Found a simple recipe for vanilla ice cream. Not as complicated or extensive as the recipe I have used before. (I make fresh strawberry ice cream in summer.)  DH loves ice cream, year ’round. I will try the new recipe when he’s eaten up what we have. If he likes the new ice cream? I’ll make it for him, if the ingredients cost less than the market product.

For a time, I was making granola for us. Then I figured the cost was about equal to buying it, around $10/lb. So I only make it on occasion (I like mine better than commercial stuff.) and I gave up the idea that I could save money making granola.

The same yardstick applies to the ice cream. If it isn’t actually cheaper, I’m not going to do it routinely. If it is? Of course I will!

The difference between the ice cream/granola and marmalade is simple. The marmalade makes use of food we’re getting anyway AND DISCARDING! The granola and/or ice cream is replacing something we buy (sometimes in the case of granola) with home-made.

 

 

To Do List: 1/11/17

  • Living Room: caulk & trim paint, as needed. Furniture is being replaced without a plan. Decide about coffee tables. Sell unused table. Add wall art. Bring down round coffee table. Maybe? Black & white rug: Finish up fabric strips.

to do list 1

Long Term: Trim piece against kitchen wall, window trim, stair rail. Replace interior trim on double window. Mod baseboards. Caulk/paint floor/baseboards. Move kitchen door? Replacement ladders for blinds. (http://www.fixmyblinds.com) Buy material, shorten blinds. (Buy a used blind to learn how.) Blue plaid project. Blanket project.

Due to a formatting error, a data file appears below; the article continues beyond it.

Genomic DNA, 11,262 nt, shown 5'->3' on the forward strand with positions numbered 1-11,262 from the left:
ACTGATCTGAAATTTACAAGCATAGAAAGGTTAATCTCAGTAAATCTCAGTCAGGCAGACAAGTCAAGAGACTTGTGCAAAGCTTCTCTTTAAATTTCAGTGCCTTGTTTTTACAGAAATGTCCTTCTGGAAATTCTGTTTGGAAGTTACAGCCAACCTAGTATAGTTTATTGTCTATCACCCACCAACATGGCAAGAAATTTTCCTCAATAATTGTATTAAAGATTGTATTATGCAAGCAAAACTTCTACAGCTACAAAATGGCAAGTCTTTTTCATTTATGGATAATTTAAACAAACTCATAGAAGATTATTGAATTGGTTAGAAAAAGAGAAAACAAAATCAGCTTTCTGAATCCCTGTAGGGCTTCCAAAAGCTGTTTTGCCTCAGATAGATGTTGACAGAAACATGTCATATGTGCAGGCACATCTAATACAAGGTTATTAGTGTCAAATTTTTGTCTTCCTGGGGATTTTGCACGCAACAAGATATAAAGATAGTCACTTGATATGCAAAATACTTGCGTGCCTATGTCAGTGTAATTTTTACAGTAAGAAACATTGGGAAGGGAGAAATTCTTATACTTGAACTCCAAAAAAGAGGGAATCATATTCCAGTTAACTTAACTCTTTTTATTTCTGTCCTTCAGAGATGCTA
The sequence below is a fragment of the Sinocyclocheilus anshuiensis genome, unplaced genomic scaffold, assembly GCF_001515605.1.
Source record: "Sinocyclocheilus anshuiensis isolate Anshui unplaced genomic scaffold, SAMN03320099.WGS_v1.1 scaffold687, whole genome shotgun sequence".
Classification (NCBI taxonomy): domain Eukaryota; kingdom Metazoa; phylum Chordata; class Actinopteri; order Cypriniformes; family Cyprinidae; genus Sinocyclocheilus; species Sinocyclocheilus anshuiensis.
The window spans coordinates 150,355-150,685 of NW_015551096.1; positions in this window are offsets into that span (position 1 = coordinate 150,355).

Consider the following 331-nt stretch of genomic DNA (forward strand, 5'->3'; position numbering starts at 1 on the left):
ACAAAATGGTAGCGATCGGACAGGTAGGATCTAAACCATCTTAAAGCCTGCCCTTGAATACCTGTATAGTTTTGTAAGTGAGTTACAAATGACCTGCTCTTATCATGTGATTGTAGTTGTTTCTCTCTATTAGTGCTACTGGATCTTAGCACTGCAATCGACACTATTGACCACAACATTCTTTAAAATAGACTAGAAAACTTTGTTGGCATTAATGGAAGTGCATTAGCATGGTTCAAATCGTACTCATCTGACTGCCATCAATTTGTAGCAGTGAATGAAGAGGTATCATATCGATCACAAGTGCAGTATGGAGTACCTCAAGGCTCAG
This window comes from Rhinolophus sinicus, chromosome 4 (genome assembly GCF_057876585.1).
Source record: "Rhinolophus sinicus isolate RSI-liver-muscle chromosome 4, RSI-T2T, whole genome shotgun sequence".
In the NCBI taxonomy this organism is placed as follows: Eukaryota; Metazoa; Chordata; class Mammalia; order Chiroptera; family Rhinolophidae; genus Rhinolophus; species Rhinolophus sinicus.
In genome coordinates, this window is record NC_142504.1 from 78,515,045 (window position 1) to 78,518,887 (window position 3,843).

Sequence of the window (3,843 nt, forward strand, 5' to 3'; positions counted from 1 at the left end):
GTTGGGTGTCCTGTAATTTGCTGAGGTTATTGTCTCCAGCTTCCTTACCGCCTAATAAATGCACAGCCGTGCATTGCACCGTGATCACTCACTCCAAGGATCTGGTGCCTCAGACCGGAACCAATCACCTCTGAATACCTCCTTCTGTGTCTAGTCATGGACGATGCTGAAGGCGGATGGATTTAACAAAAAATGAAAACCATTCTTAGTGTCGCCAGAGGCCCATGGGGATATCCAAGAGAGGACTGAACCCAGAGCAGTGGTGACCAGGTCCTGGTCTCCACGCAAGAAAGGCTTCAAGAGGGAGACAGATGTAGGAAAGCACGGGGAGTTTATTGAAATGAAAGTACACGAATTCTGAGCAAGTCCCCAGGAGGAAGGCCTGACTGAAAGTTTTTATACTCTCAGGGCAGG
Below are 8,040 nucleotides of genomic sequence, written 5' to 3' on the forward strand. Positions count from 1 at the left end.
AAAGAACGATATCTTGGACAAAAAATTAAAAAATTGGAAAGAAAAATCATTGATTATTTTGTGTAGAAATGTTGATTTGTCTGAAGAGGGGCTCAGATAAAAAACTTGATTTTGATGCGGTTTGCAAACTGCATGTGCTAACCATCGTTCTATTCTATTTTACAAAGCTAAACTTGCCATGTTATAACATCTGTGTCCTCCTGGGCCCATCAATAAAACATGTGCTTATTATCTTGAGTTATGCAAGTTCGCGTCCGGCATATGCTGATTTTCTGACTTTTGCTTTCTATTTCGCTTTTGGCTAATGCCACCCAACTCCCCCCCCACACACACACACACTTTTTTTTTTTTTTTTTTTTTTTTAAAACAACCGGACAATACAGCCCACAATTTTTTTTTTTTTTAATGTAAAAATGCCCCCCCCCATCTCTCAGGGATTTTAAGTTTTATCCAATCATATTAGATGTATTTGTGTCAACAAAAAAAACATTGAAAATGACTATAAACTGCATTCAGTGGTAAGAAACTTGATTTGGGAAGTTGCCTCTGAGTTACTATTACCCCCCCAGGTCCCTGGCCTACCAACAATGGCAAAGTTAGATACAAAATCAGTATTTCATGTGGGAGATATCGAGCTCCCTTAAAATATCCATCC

• Hall: Replace smoke detector (future). Add corner detail on doors (future), caulk & touch up as needed. Sell the records, replace the cubes with the black table currently in living room.
  • Kitchen: Make plan without the Hoosiers and dismantle too-large counter. Install shelves where window used to be. Sell Hoosiers. (First one up for sale 12/10) Remove crates from counter. 1 of 3 removed 1/11/17 Finish new window/shelf. Final paint on sidelight, new shelf. Find new homes for the pieces stored in the crates  — sell/donate or discard.
  • Dining: Remove crib rail? Candlebra? Reuse the hanging baskets and/or rail elsewhere. Rehang cabinet. Paint drawer units? Paint china cabinet.
  • Laundry: (longterm) Get switch thing set up. Storage bins.
  • Attic:Decide what to sell. Get bookcases upstairs and bays built.
  • Office 1:Clear/clean counter & take it upstairs. Remove everything from bookcases move them.  Get sewing machine legs detached from base. Recycle, reuse, or dump. Put dresser in office. Stack on top of it (same size, and small) the 2nd dresser, currently in the storage. Red rug?
  • Entry: Caulk and trim paint, as needed.
  • Pantry: Add trim and final paint.